So when I bought the Instant Pot I gave up my traditional pressure cooker, yogurt maker, and slow cooker. I was so happy to gain back some kitchen real estate for a change! When the boys set up their own homes, this will be one of the first things I buy them.
While my initial thoughts were around how to use the Instant Pot, once I got going and began cooking up a storm in it, I had another concern. Since the Instant Pot looks so complex, I was worried that it would have elevated levels of electromagnetic fields (EMF’s). Thankfully, I measured the Instant Pot (2.7 milligauss) and it emits far less EMF’s than the crockpot (9 milligauss) that I had for the last couple decades.
There are 16 settings on the Instant Pot, which is why I said that its front looks like the dashboard of a rocket ship. Here’s my guide for how to use the Instant Pot buttons. It will show you what the words on the front of each button mean and how to use the settings on the Instant Pot.
Each button designates a type of cooking. Basically the buttons have preset cook times to make things easier for you. The setting on the buttons also indicate if the pot will be locked to capture steam when you pressure cook, or if you will be using the Instant Pot like a regular pot and cooking without pressure.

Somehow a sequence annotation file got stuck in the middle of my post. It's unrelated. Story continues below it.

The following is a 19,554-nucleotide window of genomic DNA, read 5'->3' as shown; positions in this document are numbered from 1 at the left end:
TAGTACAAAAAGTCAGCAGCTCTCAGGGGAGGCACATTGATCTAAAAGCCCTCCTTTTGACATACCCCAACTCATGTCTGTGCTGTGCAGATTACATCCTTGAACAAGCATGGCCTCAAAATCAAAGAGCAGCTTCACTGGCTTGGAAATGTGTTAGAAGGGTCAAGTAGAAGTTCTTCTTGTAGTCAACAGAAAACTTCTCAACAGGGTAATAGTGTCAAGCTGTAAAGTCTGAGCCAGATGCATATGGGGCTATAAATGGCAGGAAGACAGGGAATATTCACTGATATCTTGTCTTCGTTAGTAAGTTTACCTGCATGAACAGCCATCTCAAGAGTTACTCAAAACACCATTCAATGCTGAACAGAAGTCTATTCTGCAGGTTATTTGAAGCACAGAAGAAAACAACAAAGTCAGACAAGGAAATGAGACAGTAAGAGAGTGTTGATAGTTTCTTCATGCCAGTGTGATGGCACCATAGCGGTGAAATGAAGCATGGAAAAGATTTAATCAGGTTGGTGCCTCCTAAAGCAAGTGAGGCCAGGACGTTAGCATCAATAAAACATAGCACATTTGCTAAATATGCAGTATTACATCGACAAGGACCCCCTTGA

The below is a quick summary I created of the Instant Pot’s buttons, along with the pressure setting and cook time for each one.
In the table above under the column that says “pressure setting,” you’ll see the words “high” and “low.” This indicates that the Instant Pot is cooking at high pressure with the lid sealed into place. Yes, even when the setting says “low” the Instant Pot is using its pressure cook feature. When the Instant Pot is on “normal” it is not sealed or cooking using pressure.
You can release pressure in the Instant Pot in two ways. There is the natural release method, and the quick release method.
The natural release method allows the pressure to naturally dissipate on its own. The quick release method is engaged when you turn the valve on top of the pot from the “sealing” setting to the “venting” setting.